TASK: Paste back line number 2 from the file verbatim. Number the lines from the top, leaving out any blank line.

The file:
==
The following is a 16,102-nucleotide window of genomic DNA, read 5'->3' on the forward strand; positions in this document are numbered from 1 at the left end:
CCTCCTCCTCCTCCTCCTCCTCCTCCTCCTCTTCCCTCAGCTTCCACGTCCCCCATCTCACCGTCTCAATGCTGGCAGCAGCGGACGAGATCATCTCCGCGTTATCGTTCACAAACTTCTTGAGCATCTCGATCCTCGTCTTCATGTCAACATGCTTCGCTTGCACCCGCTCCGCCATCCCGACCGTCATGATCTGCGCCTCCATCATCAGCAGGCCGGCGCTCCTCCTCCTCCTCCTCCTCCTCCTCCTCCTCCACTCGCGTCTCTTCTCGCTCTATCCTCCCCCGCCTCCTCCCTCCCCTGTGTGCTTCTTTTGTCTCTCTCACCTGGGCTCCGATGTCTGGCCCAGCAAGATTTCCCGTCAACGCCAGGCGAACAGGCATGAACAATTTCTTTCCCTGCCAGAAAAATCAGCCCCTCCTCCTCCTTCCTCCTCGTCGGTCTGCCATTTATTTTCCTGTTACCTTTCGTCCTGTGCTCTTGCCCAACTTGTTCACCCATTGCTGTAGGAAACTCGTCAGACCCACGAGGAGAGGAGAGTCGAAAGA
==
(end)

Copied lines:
CCTCCTCCTCCTCCTCCTCCTCCTCCTCCTCTTCCCTCAGCTTCCACGTCCCCCATCTCACCGTCTCAATGCTGGCAGCAGCGGACGAGATCATCTCCGCGTTATCGTTCACAAACTTCTTGAGCATCTCGATCCTCGTCTTCATGTCAACATGCTTCGCTTGCACCCGCTCCGCCATCCCGACCGTCATGATCTGCGCCTCCATCATCAGCAGGCCGGCGCTCCTCCTCCTCCTCCTCCTCCTCCTCCTCCTCCACTCGCGTCTCTTCTCGCTCTATCCTCCCCCGCCTCCTCCCTCCCCTGTGTGCTTCTTTTGTCTCTCTCACCTGGGCTCCGATGTCTGGCCCAGCAAGATTTCCCGTCAACGCCAGGCGAACAGGCATGAACAATTTCTTTCCCTGCCAGAAAAATCAGCCCCTCCTCCTCCTTCCTCCTCGTCGGTCTGCCATTTATTTTCCTGTTACCTTTCGTCCTGTGCTCTTGCCCAACTTGTTCACCCATTGCTGTAGGAAACTCGTCAGACCCACGAGGAGAGGAGAGTCGAAAGA